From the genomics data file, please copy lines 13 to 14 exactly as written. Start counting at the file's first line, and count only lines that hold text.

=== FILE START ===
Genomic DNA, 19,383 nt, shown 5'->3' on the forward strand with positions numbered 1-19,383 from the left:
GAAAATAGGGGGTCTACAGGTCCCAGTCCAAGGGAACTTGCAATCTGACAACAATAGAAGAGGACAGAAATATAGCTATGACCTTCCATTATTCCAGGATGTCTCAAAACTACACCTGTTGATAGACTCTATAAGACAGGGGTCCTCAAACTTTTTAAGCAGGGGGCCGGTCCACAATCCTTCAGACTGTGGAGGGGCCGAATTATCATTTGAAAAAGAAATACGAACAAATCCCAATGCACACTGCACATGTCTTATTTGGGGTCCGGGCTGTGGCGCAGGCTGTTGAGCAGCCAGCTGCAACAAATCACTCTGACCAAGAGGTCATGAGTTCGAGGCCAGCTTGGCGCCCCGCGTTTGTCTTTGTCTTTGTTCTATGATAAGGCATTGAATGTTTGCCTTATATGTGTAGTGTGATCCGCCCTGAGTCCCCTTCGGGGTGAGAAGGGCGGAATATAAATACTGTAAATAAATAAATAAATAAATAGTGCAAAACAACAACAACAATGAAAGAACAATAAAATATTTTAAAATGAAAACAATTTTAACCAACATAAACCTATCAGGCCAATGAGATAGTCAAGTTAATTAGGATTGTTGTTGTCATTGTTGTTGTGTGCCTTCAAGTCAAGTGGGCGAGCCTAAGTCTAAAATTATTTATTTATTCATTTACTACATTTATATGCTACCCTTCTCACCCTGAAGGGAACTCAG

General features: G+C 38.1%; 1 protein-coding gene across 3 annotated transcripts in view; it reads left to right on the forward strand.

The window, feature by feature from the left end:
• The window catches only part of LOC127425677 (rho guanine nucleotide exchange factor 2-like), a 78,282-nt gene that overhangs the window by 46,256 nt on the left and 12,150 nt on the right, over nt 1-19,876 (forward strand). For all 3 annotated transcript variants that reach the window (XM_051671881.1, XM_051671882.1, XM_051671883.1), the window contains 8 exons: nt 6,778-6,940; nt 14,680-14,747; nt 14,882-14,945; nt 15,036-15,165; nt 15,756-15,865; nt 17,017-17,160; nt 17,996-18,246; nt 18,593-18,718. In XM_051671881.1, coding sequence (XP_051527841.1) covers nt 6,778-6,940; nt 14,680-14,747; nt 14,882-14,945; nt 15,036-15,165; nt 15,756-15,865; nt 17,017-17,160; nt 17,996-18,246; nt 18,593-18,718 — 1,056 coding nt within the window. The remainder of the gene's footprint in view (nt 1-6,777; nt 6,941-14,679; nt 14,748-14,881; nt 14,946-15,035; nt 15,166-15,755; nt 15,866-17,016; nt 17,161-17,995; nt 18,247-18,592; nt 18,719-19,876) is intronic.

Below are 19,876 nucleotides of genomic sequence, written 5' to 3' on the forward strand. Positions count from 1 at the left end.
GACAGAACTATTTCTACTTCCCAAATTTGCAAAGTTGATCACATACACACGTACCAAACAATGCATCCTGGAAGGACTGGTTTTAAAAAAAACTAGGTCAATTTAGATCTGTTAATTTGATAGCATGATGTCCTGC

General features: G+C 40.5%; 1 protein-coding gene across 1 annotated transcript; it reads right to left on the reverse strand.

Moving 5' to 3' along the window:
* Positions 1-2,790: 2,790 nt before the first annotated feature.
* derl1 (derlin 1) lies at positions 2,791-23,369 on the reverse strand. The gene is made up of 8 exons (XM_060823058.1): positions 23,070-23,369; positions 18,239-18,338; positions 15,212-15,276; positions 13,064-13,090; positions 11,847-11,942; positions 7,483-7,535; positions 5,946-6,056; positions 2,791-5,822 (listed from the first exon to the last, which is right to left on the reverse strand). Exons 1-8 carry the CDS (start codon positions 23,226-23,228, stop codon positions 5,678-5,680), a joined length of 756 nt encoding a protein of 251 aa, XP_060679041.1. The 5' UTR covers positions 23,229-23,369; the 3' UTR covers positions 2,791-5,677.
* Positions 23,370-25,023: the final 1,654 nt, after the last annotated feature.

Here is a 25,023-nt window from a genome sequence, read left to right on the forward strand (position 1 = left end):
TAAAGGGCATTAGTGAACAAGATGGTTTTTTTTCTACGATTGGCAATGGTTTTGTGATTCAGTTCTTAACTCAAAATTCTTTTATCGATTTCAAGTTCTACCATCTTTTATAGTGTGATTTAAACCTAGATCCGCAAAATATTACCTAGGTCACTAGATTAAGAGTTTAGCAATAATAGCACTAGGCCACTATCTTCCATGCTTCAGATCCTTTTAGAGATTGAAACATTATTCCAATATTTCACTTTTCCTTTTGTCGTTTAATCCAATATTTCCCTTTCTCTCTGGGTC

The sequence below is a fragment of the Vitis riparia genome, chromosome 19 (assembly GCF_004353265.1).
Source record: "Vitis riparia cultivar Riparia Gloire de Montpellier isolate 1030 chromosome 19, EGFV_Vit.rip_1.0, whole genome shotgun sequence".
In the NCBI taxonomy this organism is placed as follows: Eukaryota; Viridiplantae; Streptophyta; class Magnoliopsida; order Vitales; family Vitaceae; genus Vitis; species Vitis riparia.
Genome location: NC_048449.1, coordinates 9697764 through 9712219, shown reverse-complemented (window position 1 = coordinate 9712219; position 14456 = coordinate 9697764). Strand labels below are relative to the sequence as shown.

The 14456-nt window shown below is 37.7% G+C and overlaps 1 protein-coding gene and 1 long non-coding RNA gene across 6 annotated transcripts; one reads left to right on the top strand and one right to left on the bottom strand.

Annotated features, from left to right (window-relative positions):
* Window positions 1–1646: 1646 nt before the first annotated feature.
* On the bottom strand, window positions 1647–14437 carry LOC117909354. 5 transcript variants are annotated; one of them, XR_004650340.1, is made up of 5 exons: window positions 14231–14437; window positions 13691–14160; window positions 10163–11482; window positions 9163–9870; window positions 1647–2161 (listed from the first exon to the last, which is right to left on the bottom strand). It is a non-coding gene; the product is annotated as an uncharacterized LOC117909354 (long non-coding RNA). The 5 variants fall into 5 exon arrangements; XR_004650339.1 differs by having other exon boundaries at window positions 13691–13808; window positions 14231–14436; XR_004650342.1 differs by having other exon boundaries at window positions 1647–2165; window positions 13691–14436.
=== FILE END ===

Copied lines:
Here is a 25,023-nt window from a genome sequence, read left to right on the forward strand (position 1 = left end):
TAAAGGGCATTAGTGAACAAGATGGTTTTTTTTCTACGATTGGCAATGGTTTTGTGATTCAGTTCTTAACTCAAAATTCTTTTATCGATTTCAAGTTCTACCATCTTTTATAGTGTGATTTAAACCTAGATCCGCAAAATATTACCTAGGTCACTAGATTAAGAGTTTAGCAATAATAGCACTAGGCCACTATCTTCCATGCTTCAGATCCTTTTAGAGATTGAAACATTATTCCAATATTTCACTTTTCCTTTTGTCGTTTAATCCAATATTTCCCTTTCTCTCTGGGTC